This article is part of our special report Sustainable construction.
SPECIAL REPORT/ Europe’s construction industry was badly hit by the financial crisis, suffering from the “double dip” recession hot on the heels of the 2008 meltdown.
The industry is still recovering. Its travails mirror the struggles of the European economy to return to growth. But that return to growth could be driven by construction, which would benefit both the industry and the European Union as a whole.
Construction is a bellwether of the economy, and, crucially for a bloc toiling to create jobs, generates local employment. It is the single largest economic activity and the biggest industrial employer in Europe. About 20 million people are employed in the construction industry.
European Commission analysis has suggested that every job created in construction results in two additional jobs elsewhere. And it can help promote growth through its links to other manufacturing sectors, such as the transport infrastructure.
But, according to the Euroconstruct network, the industry will only resume solid growth by 2017. In the meantime, it is down to national and European policymakers to create a favourable regulatory framework to stimulate investment.
Today (18 November) in Brussels, the Concrete Initiative, a group of trade associations, is holding its first annual conference. The event will focus on how sustainable construction can help the environment, and crucially, the economy.
It will also see the launch of a new report, which researched the impact of the cement and concrete industry, a major part of the construction sector, on the economy.
The study, conducted by Le Bipe for the Institute, found that the cement and concrete industry directly generated €20bn in 2012. It estimated that it created 384,000 jobs.
According to the research, the industry generates a total of €56bn of value in the EU, and over a million jobs.
Those figures are based on industry purchases and the spending of its direct and indirect employees. Le Bipe claimed that represents a multiplier effect of 2.8.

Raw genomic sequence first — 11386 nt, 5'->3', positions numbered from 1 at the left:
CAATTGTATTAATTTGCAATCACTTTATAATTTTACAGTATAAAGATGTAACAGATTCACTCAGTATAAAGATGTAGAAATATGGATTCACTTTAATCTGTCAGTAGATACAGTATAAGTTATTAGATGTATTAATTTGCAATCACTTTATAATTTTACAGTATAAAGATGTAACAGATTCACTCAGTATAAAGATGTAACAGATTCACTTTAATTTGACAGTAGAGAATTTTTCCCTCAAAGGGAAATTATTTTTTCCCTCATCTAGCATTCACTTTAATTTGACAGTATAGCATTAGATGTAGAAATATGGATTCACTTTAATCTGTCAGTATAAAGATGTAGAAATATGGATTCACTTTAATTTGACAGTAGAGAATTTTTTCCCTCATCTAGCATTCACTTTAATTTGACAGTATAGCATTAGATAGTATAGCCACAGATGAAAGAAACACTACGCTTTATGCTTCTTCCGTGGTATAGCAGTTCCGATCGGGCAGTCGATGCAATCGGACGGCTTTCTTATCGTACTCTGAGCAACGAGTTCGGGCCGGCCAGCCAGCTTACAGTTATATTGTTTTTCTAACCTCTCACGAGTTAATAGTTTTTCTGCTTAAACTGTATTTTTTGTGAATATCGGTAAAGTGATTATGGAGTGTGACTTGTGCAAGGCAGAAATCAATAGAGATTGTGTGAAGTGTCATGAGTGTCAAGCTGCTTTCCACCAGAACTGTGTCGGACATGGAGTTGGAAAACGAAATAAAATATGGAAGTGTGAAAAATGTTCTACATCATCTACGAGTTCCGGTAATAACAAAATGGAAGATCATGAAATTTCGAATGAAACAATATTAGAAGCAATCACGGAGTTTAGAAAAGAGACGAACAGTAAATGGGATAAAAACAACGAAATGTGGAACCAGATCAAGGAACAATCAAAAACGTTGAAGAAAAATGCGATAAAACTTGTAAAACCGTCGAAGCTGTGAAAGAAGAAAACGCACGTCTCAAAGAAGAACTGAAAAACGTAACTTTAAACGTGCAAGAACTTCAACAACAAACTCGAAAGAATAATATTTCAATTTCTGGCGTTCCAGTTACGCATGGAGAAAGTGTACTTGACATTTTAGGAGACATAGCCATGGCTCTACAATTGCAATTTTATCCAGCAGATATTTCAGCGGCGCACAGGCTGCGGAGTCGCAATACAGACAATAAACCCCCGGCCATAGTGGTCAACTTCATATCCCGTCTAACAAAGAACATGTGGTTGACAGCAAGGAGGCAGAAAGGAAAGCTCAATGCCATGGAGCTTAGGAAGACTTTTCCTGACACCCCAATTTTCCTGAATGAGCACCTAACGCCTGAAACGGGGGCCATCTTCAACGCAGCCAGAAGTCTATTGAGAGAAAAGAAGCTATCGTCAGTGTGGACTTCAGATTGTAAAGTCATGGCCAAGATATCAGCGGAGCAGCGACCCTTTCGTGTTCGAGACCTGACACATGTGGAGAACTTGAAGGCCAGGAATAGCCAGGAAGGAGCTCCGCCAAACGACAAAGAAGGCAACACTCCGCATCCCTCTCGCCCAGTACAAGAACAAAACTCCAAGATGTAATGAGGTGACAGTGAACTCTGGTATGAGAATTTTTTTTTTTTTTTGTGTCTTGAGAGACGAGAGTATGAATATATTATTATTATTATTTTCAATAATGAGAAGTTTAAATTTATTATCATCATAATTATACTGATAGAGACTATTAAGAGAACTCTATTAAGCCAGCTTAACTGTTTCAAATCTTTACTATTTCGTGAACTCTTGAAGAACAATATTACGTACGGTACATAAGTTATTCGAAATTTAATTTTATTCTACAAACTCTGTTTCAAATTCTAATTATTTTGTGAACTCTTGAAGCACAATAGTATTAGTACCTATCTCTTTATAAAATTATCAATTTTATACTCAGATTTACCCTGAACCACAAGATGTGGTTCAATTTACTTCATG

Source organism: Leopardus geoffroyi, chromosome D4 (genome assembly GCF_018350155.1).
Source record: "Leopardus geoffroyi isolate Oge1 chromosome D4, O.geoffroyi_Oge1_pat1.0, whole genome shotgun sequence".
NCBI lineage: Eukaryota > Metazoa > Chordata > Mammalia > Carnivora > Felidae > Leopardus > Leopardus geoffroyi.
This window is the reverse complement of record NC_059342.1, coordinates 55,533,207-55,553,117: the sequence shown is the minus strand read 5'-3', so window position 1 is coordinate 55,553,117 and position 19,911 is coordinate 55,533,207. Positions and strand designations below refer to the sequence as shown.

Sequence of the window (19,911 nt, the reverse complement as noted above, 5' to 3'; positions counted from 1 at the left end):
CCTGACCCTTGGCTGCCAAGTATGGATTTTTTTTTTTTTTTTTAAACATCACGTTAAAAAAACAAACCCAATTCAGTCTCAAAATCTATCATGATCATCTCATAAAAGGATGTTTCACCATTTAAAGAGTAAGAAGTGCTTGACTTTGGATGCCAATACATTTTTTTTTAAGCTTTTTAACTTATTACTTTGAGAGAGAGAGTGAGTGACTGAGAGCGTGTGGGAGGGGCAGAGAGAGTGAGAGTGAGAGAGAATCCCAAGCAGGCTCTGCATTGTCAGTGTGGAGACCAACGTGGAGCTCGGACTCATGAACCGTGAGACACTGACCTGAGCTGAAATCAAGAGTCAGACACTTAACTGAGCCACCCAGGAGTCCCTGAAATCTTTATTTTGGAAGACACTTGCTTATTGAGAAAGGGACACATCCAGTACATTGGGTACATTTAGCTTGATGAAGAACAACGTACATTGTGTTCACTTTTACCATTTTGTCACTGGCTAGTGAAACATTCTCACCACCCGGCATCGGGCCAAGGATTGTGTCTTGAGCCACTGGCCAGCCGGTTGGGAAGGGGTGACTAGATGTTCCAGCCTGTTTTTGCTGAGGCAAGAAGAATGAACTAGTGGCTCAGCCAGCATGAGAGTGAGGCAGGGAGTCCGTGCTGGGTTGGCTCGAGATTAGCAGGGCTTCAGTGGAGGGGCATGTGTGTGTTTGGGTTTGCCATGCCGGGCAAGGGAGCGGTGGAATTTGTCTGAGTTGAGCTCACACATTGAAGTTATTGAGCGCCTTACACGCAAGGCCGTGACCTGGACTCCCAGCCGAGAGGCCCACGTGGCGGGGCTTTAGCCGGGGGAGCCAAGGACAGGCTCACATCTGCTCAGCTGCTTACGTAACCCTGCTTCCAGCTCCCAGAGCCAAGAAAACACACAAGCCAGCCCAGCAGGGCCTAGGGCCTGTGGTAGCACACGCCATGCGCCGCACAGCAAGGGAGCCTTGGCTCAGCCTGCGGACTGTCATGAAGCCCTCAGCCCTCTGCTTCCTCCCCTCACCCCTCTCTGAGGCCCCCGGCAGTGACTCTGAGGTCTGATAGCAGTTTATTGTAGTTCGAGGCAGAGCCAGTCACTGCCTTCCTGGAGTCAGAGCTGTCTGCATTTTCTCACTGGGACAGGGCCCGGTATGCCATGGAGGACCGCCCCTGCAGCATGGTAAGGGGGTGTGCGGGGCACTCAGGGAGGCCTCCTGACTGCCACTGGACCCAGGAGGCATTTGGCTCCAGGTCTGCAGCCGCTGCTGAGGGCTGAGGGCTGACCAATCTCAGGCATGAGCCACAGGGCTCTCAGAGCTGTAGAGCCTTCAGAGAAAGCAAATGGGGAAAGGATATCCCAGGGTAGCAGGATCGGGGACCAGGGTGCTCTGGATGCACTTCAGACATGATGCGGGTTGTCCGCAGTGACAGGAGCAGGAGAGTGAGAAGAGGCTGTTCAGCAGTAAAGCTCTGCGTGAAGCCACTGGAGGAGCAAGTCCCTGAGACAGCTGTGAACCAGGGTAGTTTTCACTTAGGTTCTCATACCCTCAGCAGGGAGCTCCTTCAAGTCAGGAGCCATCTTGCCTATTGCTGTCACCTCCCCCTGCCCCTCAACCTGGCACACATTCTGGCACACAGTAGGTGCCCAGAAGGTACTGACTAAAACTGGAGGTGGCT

“This means that, in the EU28, for each €1 of value added generated in the Cement and Concrete Industry, €2.8 are generated in the overall economy,” the study said.
The consultancy said that their figures only considered contributions in the upstream value chain. This means that the activity of contractors, builders, concrete workers, and joiners, for example, were not taken into account.
A new circular economy
The European Commission plans to launch its revamped Circular Economy Package before the end of the year.
The package of waste, recycling, incineration and landfill laws is a first step towards a fundamental shift in the way the economy works.
Policymakers, faced with a booming global population and finite resources, recognise the need to shift to a low-carbon, sustainable economy, where as little as possible as wasted.
The construction industry will have to adapt to this shift, to remain a driver of growth. According to the Concrete Initiative, steps have already been taken to achieve that.
Cement and concrete can contribute to the circular economy, notably through the use of recycled materials and waste as a fuels in their production processes.
The industry has also cut its carbon footprint when cement is produced. Specific emissions related to the cement production process have been reduced by 13% between 1990 and 2013
Europe’s building sector represents 40% of CO2 emissions in the EU. But today’s concrete can reduce energy use and CO2 emissions over the life-cycle of a building by 60% compared to 20 years ago.
Ongoing research in the recarbonation of crushed concrete allows for the uptake of up to 25% of the CO2 emitted during production, according to the Concrete Initiative.
Construction is the largest single economic activity and the greatest industrial employer in Europe with some 20 million jobs. A European Commission analysis has concluded that one job created in construction means two additional jobs are created elsewhere. The sector has an important role to play in stimulating Europe's recovery. However, it needs the right economic incentives and regulatory framework to do that.